Trump and the TPP

The beginning of this week has seen a significant announcement in the US that adds to the present policy debate, with investment implications. This is the comment made on Monday by President Elect Trump that on the first day in office he would sign an executive order withdrawing the USA from the Trans Pacific Partnership (TPP) between the US and eleven Pacific Rim economies. It should be said that the US already has a trade relationship with Canada and Mexico as part of NAFTA and is likely to have a new relationship with Japan. After the US, these are the three biggest economies in the TPP.

The impact on the US economy of withdrawing from the TPP is likely to be limited. But this will have a number of wider implications. One is that despite all the current positive sentiment regarding Trump's domestic economic policies, it will reinforce the negative sentiment that exists about his future trade policies. There are fears in some quarters that his stance on trade will undermine US growth. While these concerns should not be ignored, our view is that his planned reflationary policies will be positive for growth, the dollar and domestic markets.

US markets seem to have taken this, and the rest of President Elect Trump's comments on Monday well, indicative of strong leadership and clear decision making. The rest of his comments were on specific aspects of his future domestic agenda. It fits in with the news I am hearing from Washington that Trump plans to introduce "Megabills" early in the new year. This would include a whole host of measures, such as tax cuts and help to the corporate sector. Although his inauguration is not until late January, the House reconvenes very early in the New Year, so things could start very quickly, setting a positive market tone at the start of 2017.

The main benefit of TPP was likely to have been increased investment flows into and out of the US and to the rest of the Asia Pacific region. Thus, the negative impact is likely to be seen across the Pacific Rim. It should be stressed that TPP was widely seen in recent weeks to have been dead and so the market impact was limited. Despite this, news that TPP will fail is disappointing news for Japan. I was in Japan last week, taking part in a closed door policy session with invited participants from around the world. I also met policymakers and financial leaders. Japan had no Plan B if Trump won. Hence Prime Minister Abe met Trump last Thursday in New York. Despite no TPP, it is likely that Japan and the US will have a good future trading relationship. Regional security is, naturally, a key issue too. In this environment, one of the future issues is the likely regional role that China will assume across Asia, in economic, trade as well as security terms.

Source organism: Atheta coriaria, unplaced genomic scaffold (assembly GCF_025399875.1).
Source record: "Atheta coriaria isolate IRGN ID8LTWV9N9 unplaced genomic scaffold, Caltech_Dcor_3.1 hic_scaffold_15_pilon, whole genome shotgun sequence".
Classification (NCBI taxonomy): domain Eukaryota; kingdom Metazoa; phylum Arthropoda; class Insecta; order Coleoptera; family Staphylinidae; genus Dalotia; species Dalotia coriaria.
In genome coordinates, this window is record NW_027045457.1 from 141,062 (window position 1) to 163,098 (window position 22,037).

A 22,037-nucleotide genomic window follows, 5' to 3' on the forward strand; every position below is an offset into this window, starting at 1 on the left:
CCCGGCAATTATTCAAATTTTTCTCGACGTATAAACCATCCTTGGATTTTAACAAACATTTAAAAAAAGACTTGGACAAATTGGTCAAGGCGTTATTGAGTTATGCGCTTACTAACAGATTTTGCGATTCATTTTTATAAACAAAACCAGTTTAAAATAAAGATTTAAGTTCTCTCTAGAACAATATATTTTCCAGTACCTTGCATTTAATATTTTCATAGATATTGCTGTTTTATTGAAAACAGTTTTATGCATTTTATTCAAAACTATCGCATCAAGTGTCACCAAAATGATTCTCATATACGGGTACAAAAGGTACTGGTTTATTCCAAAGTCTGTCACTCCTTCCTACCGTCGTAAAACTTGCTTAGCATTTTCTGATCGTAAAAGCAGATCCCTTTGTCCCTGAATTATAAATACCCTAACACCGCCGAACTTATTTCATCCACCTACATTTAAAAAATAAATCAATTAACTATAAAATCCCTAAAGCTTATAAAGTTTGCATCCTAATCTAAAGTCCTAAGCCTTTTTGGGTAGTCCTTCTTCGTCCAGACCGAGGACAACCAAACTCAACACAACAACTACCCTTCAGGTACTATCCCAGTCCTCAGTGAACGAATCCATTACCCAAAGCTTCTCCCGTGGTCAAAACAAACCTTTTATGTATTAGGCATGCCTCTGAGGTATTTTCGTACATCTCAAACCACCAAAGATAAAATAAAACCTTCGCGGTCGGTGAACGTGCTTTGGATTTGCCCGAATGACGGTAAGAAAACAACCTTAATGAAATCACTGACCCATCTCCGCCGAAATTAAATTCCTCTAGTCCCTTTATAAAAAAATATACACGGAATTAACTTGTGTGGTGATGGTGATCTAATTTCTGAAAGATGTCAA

For the moment, though, the issue for investors should be the currency developments there. The Japanese yen is weak, and is displaying the characteristics of a funding currency, where some international institutions and hedge funds, may borrow in the yen as they expect it to weaken, and then use this money to invest in the US. At the same time, the Chinese renminbi is weakening against the dollar. When this has happened previously it has had an impact on global markets. For now, financial markets may be overlooking the weaker renminbi, but if it continues it will add to competitive pressures across emerging markets. And, if sustained, then in the future, it would be a source of deflationary pressures and this would offset some, but not all, of the inflation worries currently creeping into economies in the West. The important thing, for now, is to take note and see how this develops. Overall, the latest news from the US fits in with the future administration's focus on boosting the domestic US economy, which has been positive for equities and the dollar.

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